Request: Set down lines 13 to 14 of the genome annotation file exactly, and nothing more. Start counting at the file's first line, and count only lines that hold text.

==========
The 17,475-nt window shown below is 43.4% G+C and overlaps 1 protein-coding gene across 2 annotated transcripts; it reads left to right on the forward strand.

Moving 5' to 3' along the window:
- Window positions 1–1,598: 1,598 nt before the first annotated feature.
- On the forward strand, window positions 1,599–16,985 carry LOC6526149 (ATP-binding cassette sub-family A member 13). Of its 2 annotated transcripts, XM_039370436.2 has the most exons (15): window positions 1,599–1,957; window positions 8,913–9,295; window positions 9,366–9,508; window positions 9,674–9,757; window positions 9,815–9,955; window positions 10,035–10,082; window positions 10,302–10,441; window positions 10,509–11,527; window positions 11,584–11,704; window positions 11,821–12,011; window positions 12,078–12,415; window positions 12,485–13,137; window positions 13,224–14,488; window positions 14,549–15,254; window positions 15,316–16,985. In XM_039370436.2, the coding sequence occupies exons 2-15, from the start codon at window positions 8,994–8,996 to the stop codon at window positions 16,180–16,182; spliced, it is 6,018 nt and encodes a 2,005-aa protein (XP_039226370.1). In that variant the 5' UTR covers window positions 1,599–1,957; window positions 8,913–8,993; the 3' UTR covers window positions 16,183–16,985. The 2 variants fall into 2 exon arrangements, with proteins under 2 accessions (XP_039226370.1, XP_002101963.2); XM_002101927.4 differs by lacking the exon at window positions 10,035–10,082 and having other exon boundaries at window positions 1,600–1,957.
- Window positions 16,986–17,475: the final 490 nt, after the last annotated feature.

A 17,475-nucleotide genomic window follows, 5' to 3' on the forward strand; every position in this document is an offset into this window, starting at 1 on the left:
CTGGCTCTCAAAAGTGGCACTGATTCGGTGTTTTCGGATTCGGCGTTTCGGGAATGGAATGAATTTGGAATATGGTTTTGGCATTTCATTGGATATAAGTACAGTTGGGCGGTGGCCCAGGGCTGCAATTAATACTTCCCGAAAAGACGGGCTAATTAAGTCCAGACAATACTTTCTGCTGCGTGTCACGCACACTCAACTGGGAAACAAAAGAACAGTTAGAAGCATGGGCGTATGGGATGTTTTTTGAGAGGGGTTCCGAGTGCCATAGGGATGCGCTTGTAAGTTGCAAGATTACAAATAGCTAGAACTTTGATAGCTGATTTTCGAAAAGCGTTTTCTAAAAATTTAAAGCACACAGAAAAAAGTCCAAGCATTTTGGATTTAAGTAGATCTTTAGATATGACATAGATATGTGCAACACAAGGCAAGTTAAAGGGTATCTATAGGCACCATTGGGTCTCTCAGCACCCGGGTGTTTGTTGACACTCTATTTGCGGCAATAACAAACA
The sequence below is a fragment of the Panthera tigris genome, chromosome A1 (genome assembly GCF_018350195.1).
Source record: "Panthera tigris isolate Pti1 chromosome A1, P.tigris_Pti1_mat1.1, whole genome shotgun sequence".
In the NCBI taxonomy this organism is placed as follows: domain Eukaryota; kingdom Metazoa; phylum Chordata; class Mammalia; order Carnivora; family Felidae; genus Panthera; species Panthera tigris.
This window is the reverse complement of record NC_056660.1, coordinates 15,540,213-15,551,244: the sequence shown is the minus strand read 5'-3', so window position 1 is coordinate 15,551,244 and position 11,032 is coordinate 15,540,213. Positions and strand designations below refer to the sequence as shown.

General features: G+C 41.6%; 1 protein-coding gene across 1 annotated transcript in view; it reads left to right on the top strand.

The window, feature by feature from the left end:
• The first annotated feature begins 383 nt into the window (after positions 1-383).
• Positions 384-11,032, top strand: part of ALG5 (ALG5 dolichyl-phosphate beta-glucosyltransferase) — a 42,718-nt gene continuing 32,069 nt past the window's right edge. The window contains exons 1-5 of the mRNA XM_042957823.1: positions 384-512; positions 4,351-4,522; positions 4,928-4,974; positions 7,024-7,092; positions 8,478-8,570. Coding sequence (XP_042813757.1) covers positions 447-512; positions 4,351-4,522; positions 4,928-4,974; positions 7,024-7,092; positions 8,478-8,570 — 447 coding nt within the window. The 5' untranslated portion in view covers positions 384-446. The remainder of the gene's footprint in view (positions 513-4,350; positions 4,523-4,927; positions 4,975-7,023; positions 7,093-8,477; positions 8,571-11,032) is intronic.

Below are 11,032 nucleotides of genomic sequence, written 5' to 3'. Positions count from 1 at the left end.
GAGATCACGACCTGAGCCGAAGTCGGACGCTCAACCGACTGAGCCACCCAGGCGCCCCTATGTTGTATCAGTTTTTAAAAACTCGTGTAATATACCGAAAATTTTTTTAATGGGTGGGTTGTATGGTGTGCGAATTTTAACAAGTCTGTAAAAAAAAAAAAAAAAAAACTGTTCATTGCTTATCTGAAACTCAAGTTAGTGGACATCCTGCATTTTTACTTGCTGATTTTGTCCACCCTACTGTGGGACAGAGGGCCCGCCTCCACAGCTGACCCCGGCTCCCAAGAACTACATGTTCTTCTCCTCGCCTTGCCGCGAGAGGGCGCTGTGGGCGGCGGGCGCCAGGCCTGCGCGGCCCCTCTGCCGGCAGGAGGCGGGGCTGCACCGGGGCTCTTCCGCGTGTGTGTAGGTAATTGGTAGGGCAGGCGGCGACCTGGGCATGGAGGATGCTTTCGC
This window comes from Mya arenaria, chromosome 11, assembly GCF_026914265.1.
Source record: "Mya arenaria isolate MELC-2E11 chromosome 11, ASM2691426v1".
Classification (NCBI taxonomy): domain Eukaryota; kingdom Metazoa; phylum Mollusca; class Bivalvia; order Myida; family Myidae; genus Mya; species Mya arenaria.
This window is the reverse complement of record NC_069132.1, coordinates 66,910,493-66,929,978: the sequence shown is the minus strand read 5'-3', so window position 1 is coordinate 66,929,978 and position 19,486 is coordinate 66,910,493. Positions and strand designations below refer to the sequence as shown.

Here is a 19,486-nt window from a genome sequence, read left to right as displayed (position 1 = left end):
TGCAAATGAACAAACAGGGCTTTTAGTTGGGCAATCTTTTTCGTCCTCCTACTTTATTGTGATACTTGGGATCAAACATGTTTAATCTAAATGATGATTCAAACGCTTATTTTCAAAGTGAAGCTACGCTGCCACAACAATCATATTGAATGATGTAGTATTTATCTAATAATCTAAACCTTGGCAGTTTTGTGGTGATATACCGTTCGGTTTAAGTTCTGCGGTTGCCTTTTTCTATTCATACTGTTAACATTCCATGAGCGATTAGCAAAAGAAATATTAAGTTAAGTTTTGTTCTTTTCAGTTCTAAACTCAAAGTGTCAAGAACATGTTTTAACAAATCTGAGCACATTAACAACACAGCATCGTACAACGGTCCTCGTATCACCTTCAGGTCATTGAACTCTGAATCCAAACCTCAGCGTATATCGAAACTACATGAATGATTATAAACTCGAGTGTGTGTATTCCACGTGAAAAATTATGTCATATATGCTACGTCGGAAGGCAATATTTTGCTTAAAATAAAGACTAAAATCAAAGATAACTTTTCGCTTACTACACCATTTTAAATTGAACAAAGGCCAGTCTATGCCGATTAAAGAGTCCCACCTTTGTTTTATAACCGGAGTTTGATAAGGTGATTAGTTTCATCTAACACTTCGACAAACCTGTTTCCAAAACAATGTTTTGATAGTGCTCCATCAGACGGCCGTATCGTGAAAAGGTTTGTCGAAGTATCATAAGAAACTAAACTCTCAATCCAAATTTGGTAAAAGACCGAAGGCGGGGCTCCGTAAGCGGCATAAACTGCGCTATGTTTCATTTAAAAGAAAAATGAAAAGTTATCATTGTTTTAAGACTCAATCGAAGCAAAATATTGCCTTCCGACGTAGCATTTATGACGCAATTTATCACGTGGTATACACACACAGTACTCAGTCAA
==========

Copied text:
The window, feature by feature from the left end:
• The first annotated feature begins 383 nt into the window (after positions 1-383).